-317 Policing Interviewing suspects -317 Interviewing witnesses (Inc. eyewitness identification and interrogative suggestibility) Intelligence analysis Public protection Violence reduction and offender management -317 Secure settings -317 The role of the reflective practitioner psychologist in interdisciplinary team working Risk and needs management Young offenders and children in custody and secure settings Visits to forensic settings (e.g. Ayr Clinic) The impact of imprisonment Violence in forensic settings

Learning Outcomes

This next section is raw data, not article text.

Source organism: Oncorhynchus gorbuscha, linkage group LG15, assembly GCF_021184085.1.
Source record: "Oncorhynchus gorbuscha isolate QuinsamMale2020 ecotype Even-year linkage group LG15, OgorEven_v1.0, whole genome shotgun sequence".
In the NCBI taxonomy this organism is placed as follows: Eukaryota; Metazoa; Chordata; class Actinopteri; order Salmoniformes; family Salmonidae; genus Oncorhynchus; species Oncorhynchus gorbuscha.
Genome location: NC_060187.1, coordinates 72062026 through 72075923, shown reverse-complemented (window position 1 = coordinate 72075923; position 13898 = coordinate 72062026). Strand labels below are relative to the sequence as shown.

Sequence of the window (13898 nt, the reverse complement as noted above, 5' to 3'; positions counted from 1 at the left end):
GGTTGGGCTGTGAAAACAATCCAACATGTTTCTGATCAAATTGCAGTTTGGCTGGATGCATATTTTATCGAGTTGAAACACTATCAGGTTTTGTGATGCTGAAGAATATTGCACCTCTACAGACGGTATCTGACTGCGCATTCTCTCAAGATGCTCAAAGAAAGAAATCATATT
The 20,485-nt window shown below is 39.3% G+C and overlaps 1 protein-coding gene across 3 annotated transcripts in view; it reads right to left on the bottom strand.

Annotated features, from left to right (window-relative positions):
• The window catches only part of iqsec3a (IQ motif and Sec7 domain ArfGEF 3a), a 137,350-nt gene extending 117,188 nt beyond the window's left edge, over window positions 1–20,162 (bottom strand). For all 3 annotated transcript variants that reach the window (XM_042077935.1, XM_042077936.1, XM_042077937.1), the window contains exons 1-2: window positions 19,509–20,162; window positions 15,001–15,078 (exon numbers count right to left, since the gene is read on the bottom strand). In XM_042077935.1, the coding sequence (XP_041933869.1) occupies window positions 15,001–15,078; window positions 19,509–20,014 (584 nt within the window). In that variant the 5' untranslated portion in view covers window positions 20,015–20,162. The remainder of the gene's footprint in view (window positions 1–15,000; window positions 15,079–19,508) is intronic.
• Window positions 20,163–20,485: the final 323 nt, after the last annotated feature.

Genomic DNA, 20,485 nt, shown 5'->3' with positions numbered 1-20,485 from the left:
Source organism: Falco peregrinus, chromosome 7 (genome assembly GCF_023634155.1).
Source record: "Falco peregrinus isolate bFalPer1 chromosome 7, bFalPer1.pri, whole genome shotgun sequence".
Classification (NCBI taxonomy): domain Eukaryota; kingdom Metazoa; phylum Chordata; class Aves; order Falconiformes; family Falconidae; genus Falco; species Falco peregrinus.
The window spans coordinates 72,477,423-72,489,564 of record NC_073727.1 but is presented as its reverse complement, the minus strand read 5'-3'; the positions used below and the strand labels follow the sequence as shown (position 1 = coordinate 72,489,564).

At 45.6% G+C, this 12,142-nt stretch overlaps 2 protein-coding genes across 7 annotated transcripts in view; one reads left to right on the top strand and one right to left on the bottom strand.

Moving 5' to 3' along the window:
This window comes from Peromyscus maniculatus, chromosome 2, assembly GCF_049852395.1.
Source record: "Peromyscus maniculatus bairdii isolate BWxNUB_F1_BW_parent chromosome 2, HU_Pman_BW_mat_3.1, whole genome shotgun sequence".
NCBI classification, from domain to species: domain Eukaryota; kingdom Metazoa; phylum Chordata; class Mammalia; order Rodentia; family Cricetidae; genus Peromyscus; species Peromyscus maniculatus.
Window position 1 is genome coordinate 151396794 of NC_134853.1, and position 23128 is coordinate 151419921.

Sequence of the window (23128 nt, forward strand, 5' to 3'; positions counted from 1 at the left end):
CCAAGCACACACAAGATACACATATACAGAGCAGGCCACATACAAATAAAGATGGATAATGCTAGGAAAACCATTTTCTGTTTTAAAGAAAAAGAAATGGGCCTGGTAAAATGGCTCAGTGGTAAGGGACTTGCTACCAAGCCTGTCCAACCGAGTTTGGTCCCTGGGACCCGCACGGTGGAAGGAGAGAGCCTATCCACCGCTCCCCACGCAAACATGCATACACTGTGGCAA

On successful completion of this module, students should be able to:Discuss the main developments in forensic psychology applied to a police setting.Understand the theoretical and practical differences between interviewing suspects and interviewing witnesses.Have an understanding of the work of the police in protecting the public from serious offenders.Discuss areas of police work that hold future research possibilities for psychologists.Understand the relevance of current penal policy and its implications for the role and responsibilities of a forensic psychologist working in the prison setting.Discuss the effects of imprisonment on offenders and on those who work in the prison setting.Review current best practice on the assessment and management of prisoner risk and needs, from admission through progression and release into the community.Demonstrate an understanding of the incidence and prevention of violence in prisons.Have an understanding of the particular issues concerning young offenders held in a custodial or secure setting.